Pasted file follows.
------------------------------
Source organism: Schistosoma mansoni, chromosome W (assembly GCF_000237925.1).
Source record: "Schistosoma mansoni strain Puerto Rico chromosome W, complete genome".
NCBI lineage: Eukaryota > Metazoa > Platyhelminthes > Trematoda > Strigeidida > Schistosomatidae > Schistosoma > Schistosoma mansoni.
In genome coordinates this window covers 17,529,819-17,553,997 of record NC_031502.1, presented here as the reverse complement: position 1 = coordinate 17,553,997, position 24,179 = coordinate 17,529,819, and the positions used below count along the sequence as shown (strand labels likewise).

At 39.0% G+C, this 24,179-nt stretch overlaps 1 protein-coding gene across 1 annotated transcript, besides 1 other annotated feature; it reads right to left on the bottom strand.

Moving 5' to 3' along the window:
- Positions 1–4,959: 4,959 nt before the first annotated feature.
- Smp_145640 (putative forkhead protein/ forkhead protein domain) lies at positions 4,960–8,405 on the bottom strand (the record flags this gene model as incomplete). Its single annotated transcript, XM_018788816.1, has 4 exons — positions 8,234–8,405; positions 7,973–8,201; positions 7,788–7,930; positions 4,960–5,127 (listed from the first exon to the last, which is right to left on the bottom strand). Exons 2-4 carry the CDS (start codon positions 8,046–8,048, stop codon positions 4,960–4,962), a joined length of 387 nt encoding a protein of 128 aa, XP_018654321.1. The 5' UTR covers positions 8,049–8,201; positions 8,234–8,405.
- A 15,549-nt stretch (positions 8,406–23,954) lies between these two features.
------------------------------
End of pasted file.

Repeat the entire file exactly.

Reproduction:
Source organism: Schistosoma mansoni, chromosome W (assembly GCF_000237925.1).
Source record: "Schistosoma mansoni strain Puerto Rico chromosome W, complete genome".
NCBI lineage: Eukaryota > Metazoa > Platyhelminthes > Trematoda > Strigeidida > Schistosomatidae > Schistosoma > Schistosoma mansoni.
In genome coordinates this window covers 17,529,819-17,553,997 of record NC_031502.1, presented here as the reverse complement: position 1 = coordinate 17,553,997, position 24,179 = coordinate 17,529,819, and the positions used below count along the sequence as shown (strand labels likewise).

At 39.0% G+C, this 24,179-nt stretch overlaps 1 protein-coding gene across 1 annotated transcript, besides 1 other annotated feature; it reads right to left on the bottom strand.

Moving 5' to 3' along the window:
- Positions 1–4,959: 4,959 nt before the first annotated feature.
- Smp_145640 (putative forkhead protein/ forkhead protein domain) lies at positions 4,960–8,405 on the bottom strand (the record flags this gene model as incomplete). Its single annotated transcript, XM_018788816.1, has 4 exons — positions 8,234–8,405; positions 7,973–8,201; positions 7,788–7,930; positions 4,960–5,127 (listed from the first exon to the last, which is right to left on the bottom strand). Exons 2-4 carry the CDS (start codon positions 8,046–8,048, stop codon positions 4,960–4,962), a joined length of 387 nt encoding a protein of 128 aa, XP_018654321.1. The 5' UTR covers positions 8,049–8,201; positions 8,234–8,405.
- A 15,549-nt stretch (positions 8,406–23,954) lies between these two features.